Tiger Woods is set to return to competitive golf at the Hero World Challenge in the Bahamas, where, as the tournament host, he is eligible for a special exemption given to … the tournament host.
While everyone else in the 18-player field will be ranked among the top 50 in the world, Woods — ranked 1,199th — will be making his first tournament start since withdrawing from the Dubai Desert Classic prior to the second round on Feb. 3. Since then, he underwent his fourth back surgery.
Stalled on 79 PGA Tour titles since 2013, Woods, 41, has made just 19 worldwide starts since the first of his back surgeries on March 31, 2014. During that span, he has missed seven cuts and withdrawn from three tournaments. He missed the cut in the past three majors he has played and has just a single top-10.
So with all that time away, how is Woods eligible to play when he resumes official tournaments?
The major championships
For the most part, this is not an issue. As a past champion, Woods is eligible to play the Masters and PGA Championship for life. He can play The Open until age 60.
The biggest issue will come at the U.S. Open, where Woods is exempt through only the 2018 tournament at Shinnecock Hills, based on the 10-year exemption he received for winning at Torrey Pines in 2008. Barring qualifying in some other way (world rankings, FedEx Cup), Woods would, in theory, need to go through sectional qualifying.
But that almost assuredly won’t happen. Woods is likely to receive a special exemption from the United States Golf Association in 2019 at Pebble Beach (where he won in 2000) and conceivably as many as he wants beyond that.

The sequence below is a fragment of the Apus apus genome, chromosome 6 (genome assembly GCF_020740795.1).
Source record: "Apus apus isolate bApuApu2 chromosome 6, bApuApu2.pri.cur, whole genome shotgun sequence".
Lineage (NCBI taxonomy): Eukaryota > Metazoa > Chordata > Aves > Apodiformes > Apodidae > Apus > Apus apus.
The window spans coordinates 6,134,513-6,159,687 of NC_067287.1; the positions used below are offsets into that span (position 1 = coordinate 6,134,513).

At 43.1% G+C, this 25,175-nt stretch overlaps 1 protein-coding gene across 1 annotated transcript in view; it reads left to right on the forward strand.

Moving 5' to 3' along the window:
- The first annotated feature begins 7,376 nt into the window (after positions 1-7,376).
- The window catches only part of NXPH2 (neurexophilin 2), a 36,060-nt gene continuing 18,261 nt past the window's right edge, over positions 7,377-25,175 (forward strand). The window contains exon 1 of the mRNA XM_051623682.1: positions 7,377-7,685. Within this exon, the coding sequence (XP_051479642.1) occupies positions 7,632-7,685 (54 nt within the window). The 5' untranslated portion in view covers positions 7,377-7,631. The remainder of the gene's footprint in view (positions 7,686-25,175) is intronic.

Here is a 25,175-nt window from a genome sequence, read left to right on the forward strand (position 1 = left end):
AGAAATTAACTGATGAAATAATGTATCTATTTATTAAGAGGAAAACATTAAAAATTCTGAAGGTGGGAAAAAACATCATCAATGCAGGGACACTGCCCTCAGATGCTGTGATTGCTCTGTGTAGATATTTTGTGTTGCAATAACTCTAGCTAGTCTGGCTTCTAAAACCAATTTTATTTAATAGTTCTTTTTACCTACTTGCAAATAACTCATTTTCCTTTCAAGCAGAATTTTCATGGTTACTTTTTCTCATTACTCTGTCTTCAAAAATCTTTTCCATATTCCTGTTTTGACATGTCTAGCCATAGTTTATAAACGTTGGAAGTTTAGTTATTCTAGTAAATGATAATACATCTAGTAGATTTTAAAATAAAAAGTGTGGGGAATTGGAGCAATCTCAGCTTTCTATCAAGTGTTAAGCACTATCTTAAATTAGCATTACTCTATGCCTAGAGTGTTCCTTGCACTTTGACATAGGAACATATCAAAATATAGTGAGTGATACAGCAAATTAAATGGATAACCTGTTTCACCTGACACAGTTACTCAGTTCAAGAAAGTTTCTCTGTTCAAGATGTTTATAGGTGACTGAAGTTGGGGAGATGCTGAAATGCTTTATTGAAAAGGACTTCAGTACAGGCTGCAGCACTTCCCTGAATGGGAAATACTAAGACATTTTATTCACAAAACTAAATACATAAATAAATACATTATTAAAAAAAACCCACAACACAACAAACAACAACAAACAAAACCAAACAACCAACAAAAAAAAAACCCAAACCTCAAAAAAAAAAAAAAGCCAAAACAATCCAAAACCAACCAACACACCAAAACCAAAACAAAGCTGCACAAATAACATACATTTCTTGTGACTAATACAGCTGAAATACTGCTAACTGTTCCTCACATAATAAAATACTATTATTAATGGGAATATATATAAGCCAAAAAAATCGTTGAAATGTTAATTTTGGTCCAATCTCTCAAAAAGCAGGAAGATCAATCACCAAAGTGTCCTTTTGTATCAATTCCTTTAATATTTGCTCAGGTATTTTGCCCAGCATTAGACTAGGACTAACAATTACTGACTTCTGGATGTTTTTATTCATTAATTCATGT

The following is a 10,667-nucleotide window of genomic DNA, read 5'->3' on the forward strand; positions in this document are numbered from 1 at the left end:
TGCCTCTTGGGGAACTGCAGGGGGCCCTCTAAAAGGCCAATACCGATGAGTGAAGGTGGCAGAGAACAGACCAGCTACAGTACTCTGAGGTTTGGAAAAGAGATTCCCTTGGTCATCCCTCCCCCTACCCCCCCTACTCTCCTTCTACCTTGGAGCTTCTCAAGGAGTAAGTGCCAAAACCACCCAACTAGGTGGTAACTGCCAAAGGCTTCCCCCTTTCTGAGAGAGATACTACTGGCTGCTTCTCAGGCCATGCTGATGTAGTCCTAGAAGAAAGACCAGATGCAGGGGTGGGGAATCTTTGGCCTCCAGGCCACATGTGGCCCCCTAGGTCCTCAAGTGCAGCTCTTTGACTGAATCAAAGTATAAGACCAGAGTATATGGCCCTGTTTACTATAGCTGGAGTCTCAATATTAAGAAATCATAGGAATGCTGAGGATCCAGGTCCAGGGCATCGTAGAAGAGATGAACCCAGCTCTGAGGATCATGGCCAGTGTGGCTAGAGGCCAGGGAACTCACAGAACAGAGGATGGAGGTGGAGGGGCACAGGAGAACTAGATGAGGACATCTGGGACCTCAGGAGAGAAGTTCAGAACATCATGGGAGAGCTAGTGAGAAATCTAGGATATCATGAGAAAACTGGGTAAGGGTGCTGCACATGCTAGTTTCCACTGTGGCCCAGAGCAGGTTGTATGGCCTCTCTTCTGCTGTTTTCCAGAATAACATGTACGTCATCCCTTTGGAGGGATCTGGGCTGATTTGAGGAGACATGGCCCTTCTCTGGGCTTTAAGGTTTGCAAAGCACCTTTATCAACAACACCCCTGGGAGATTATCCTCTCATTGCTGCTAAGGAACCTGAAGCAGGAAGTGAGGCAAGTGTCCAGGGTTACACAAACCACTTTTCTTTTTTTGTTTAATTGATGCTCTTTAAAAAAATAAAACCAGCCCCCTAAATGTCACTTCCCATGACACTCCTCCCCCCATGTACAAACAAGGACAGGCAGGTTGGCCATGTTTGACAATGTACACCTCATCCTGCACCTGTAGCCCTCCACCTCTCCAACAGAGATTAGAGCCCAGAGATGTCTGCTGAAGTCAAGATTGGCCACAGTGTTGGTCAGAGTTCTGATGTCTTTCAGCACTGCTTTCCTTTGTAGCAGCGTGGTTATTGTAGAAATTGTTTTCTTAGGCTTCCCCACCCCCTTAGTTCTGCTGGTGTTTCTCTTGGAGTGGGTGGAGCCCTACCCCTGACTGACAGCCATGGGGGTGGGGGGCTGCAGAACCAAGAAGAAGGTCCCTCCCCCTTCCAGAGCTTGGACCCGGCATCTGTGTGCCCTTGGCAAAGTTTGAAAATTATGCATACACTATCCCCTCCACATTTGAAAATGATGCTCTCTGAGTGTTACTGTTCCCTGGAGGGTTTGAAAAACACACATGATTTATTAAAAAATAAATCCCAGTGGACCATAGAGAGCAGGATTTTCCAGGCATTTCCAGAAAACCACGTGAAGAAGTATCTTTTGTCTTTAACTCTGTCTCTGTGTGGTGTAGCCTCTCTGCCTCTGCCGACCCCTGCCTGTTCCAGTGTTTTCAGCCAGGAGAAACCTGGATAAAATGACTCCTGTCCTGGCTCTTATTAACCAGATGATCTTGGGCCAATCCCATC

Why? To start, Woods is a nine-time USGA champion (three U.S. junior amateurs, three U.S. Amateurs and three U.S. Opens). Also, his place in the game suggests the USGA will reward him, just as it did Jack Nicklaus (eight special exemptions) and Arnold Palmer (six). USGA executive director Mike Davis would not go so far as to guarantee it, but the safe bet is that if Woods is playing and competing at a reasonable level, he will get the exemptions if he wants them.
The PGA Tour
Although Woods has not finished among the top 125 in the FedEx Cup standings or money earnings since 2013 — the basic barometer for exempt status — he should have few worries about playing a full schedule, if he chooses.
For 2018, Woods is exempt based on his 2013 Players Championship victory, which comes with a five-year exemption. Once that expires, his Lifetime Member exemption would kick in, which gives exempt status to a player who has at least 20 PGA Tour victories. Davis Love III and Vijay Singh are using that exemption in 2018.
There are numerous exemption categories on the PGA Tour, and the Lifetime Member status is 18th on the list — before the top 125 from the prior year’s FedEx points list. In other words, Woods would have no trouble getting into any regular PGA Tour event he wants to play.
Where getting starts will be an issue is at the World Golf Championship events and the invitationals, including his own National tournament that has been played in Washington, D.C. The WGCs do not have sponsor exemptions nor any stipulations for past performance, not even for someone who has won 18 of them, such as Woods. He will need to perform now — basically, get inside the top 50 in the world or the top 64 in the case of the Match Play event.